So how do we do that? How do we live authentic and faithful lives as we wait for God’s kingdom to be fully realized on earth as it is in heaven? One method might be to just bide our time, stick our heads in the sand, and ignore the injustices and disparities that characterize the human existence in this in-between time. To just throw up our hands and decide that anything we do to bring justice to the world is but a tiny drop in a giant bucket of oozing cruelty. 

You may not be surprised to learn that I don’t suggest taking this approach. Our place, I firmly believe, is to play an active role in helping to bring about God’s reign right here on earth. And we do this by any number of small but Christ-centered acts. By reaching out our hands in love to the least, the lonely, and the lost. By being generous and kind and loving in our interactions with others. By rejecting violence in the name of peace. 

You can beat the swords of destruction that each one of us wields, into tools of harmony. You hold that hammer in your hand. And the question is whether you will drop it in favor of the sword, or use it to beat that sword into an instrument of peace. Will we work as co-laborers with Christ to enable God’s reign in our midst? Or will we passively work against it by failing to use that hammer to fashion implements of peace and justice?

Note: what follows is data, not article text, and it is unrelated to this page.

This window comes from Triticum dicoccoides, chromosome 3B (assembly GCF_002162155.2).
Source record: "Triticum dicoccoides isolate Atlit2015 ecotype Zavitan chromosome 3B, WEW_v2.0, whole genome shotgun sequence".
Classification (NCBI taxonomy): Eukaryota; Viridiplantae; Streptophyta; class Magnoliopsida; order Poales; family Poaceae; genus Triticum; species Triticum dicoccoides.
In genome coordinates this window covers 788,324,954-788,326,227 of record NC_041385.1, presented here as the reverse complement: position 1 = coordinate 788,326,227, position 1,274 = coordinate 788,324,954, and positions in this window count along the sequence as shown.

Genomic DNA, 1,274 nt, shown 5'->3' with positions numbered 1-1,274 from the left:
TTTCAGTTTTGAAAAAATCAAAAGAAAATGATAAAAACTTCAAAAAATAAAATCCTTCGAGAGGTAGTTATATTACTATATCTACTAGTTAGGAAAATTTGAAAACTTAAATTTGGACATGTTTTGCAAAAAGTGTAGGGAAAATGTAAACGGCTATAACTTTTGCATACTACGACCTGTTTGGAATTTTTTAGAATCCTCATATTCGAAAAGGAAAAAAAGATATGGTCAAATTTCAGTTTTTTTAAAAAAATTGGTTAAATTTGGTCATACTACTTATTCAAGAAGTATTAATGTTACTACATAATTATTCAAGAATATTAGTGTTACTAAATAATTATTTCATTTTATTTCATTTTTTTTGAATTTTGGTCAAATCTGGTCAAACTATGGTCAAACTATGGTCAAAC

Those are the questions I invite you to wrestle with this Advent. Because if we believe that God’s reign leads to abundance and joy and hope and peace — all those things we talk about at Christmas — that’s what we must forge during this season of preparation. In our own hearts and in the lives of all whom we encounter.

© The Rev. Tim Schenck

Fourth Sunday of Advent 2018

A Sermon from the Episcopal Parish of 
St. John the Evangelist in Hingham, Massachusetts
Preached by the Rev. Timothy E. Schenck on December 23, 2018 (Advent IV, Year C)

Who do you think wrote the best protest song of all time? There’s no right answer, of course. Bob Dylan, maybe. Woody Guthrie. At least that’s the generation we usually identify with the modern protest song — the 60’s. For many of us, protest songs conjure images of sit-ins on college campuses or rain-soaked hippies dancing in the mud at Woodstock. Bob Dylan singing “Blowin’ in the Wind” or Jimi Hendrix wailing away on his left-handed Stratocaster playing the Star Spangled Banner or Pete Seeger singing “This Land is My Land.” 

But to qualify as a genuine protest song, you really need just two things: a righteous


Woody Guthrie

cause and an identified injustice. Protest songs have addressed various issues over the years, and have spanned every generation and every musical genre, but the most prevalent themes have been war, civil rights, and economic injustice.